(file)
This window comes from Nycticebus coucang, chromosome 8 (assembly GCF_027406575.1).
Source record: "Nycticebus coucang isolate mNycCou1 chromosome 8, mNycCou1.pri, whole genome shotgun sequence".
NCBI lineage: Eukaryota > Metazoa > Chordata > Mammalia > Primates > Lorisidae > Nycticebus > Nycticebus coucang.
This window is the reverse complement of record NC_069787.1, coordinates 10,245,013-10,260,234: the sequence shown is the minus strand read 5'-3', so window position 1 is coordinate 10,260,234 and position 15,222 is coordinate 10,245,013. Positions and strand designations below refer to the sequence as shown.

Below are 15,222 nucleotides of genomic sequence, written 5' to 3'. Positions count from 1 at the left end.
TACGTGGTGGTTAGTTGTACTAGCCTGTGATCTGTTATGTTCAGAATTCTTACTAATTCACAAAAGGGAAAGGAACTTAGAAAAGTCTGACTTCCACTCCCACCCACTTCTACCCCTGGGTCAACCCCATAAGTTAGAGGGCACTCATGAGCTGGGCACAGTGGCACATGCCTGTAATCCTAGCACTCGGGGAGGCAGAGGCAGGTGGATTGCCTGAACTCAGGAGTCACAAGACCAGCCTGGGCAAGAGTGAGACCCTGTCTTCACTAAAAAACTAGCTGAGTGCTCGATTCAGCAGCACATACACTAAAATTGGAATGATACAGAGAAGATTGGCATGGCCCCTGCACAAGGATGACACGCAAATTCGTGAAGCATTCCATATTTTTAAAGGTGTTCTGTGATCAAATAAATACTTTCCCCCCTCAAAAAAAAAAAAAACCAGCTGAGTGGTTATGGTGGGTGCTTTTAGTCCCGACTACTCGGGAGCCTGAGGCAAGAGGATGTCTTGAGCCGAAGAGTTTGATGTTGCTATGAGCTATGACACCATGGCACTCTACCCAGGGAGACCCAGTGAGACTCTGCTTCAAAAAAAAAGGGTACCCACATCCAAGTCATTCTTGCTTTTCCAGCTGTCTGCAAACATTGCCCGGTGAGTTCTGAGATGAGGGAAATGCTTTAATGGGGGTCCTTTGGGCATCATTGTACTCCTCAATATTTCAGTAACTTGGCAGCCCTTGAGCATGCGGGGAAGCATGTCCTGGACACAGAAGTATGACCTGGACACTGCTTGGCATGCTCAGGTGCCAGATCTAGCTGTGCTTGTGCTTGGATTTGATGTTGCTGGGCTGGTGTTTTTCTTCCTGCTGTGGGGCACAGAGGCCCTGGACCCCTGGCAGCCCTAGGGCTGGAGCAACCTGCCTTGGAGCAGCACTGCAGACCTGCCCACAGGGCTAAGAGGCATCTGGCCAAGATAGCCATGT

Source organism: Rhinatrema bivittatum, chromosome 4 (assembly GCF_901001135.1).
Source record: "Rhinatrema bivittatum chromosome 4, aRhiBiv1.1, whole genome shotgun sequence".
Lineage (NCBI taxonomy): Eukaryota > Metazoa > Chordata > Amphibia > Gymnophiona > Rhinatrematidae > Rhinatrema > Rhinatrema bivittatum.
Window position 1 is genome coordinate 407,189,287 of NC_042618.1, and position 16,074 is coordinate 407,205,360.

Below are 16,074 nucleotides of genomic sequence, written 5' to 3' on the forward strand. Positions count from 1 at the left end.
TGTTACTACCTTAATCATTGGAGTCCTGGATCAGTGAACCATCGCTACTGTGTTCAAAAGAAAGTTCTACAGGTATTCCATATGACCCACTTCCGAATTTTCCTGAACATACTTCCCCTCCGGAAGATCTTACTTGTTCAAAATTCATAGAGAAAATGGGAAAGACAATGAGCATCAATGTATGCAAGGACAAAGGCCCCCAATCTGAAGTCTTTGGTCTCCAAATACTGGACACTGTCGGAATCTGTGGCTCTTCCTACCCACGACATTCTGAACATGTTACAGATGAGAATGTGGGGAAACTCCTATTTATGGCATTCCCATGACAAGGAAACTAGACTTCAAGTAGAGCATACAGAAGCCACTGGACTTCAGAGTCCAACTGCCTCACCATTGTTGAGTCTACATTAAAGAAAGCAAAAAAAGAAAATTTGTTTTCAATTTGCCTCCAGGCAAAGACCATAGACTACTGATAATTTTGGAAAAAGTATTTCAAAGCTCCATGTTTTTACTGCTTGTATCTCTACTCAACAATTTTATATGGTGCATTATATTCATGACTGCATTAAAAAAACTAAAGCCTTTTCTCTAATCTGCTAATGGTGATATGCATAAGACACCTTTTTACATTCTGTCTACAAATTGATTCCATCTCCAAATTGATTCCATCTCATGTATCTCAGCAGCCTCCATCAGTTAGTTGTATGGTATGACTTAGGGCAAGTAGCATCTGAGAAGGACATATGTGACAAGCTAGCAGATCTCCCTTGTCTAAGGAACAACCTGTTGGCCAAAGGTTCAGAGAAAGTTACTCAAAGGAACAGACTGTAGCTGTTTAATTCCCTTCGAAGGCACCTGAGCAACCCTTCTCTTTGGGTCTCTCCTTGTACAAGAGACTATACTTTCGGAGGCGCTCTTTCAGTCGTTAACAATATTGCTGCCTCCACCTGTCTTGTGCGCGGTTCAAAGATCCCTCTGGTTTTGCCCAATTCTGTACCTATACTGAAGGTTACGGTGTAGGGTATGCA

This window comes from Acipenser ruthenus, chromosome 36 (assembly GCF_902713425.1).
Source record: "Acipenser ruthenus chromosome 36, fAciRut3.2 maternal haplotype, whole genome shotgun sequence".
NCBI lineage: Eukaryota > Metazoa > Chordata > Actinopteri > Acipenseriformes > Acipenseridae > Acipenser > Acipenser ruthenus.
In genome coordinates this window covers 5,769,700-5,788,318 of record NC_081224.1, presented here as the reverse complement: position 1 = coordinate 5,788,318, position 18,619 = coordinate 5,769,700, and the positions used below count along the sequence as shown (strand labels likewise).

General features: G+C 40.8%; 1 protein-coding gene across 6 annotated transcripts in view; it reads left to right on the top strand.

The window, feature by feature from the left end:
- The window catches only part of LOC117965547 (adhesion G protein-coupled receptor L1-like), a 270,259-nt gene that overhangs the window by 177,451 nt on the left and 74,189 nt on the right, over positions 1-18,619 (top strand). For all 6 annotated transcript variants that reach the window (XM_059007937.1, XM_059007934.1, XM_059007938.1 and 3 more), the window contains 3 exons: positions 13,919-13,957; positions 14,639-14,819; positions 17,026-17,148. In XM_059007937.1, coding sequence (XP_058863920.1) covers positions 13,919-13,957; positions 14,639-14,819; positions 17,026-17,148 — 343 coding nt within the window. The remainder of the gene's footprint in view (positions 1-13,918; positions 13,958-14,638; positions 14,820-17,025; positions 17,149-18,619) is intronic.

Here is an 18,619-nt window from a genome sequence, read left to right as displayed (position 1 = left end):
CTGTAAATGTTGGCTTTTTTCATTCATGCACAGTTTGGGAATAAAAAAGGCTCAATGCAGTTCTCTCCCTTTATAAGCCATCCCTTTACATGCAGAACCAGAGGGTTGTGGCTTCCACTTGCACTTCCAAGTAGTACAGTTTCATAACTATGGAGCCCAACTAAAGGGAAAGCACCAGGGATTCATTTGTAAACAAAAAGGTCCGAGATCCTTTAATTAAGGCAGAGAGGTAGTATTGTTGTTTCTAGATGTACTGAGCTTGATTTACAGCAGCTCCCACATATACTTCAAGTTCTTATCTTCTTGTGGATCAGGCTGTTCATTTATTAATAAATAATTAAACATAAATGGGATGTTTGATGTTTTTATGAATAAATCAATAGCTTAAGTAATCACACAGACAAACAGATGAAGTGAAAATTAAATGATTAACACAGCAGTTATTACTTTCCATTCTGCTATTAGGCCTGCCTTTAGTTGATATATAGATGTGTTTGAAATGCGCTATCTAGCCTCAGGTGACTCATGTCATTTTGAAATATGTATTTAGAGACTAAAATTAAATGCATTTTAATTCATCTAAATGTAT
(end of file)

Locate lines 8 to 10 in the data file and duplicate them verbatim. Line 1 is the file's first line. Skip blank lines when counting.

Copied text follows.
Source record: "Rhinatrema bivittatum chromosome 4, aRhiBiv1.1, whole genome shotgun sequence".
Lineage (NCBI taxonomy): Eukaryota > Metazoa > Chordata > Amphibia > Gymnophiona > Rhinatrematidae > Rhinatrema > Rhinatrema bivittatum.
Window position 1 is genome coordinate 407,189,287 of NC_042618.1, and position 16,074 is coordinate 407,205,360.